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Gonzalo Fernández de Córdoba (1585–1635)

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Gonzalo Andrés Domingo Fernández de Córdoba (31 December 1585 – 16 February 1635) was a Spanish military leader during the Eighty Years' War, Thirty Years' War and the War of the Mantuan Succession.


Gonzalo Fernández de Córdoba

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Engraving of Gonzalo Fernández de Córdoba
Governor of the Duchy of Milan
In office
1625–1629
MonarchPhilip IV of Spain
Preceded byGómez Suárez de Figueroa
Succeeded byAmbrosio Spinola
Personal details
Born(1585-12-31)31 December 1585
Cabra, Province of Córdoba, Spain
Died16 February 1635(1635-02-16) (aged 49)
Montalbán, Spain
Military service
AllegianceSpain Spain
Battles/wars

Contents

BiographyEdit

He was born at Cabra, in what is now the Province of Córdoba and was the third son of Antonio Fernández de Córdoba Cardona y Requesens, the Duke of Soma and was great-great-great grandchild of his namesake Gonzalo Fernández de Córdoba, the Great Capitan. In 1624 was awarded the title of the first Prince of Maratea.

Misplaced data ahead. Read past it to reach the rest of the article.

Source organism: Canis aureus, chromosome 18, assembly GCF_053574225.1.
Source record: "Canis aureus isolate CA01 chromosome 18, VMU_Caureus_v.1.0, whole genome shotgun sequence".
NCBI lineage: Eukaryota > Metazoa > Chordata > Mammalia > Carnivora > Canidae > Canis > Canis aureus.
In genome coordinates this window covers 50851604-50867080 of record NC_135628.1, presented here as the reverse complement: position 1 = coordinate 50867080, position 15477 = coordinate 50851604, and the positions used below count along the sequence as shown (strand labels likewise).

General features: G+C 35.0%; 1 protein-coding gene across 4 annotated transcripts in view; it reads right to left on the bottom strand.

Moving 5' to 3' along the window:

He was one of the commanders in the Catholic alliance under the Imperial general Johann Tserclaes, Count of Tilly in the successful battles of Wimpfen and Höchst. From 1621 to 1623 he commanded units of the Army of Flanders in the Palatinate, and Flanders, and defeated the Anglo-German Protestant forces in the sieges of Bacharach and Heidelberg and the Dutch at Fleurus.

From 1625 to 1629 he was Governor of the Duchy of Milan. In 1628 he took part in the War of the Mantuan Succession.
When he failed to take Casale and stop the French invasion in 1629, he was called back to Madrid and court-martialed.
He was reinstated a few years later and sent to the Netherlands in 1632. Here he conducted operations on the lower Rhine in the rear of the victorious army of Gustavus Adolphus, but he was unable to prevent the Capture of Maastricht by Frederick Henry, Prince of Orange. He was recalled to Spain in 1633 and died at Montalbán in 1655, without having been married, and with no issue.

TriviaEdit

He is also a character in the novel The Betrothed, where Alessandro Manzoni describes the anger of the Milanese populace towards him, when he leaves Milan in 1629.

ReferencesEdit

  • Guthrie, P William. Battles of the Thirty Years War: From White Mountain to Nordlingen, 1618-1635 Greenwood Press (2001) ISBN 0-313-32028-4
  • Pursell, C Brennan The Winter King: Frederick V of the Palatinate and the Coming of the Thirty Years' War Ashgate Publishing (2003) ISBN 0-7546-3401-9
  • Black, Jeremy European Warfare, 1494-1660. Routledge Publishing (2002) ISBN 0-415-27531-8
  • Lawrence, R David. The Complete Soldier: Military Books and Military Culture in Early Stuart England, 1603-1645. Brill Academic Publishing. ISBN 90-04-17079-0
  • Josef V. Polišenský/Frederick Snider: War and society in Europe (1618-1648). Bristol: Cambridge University Press, 1978. ISBN 978-0-521-21659-3

External linksEdit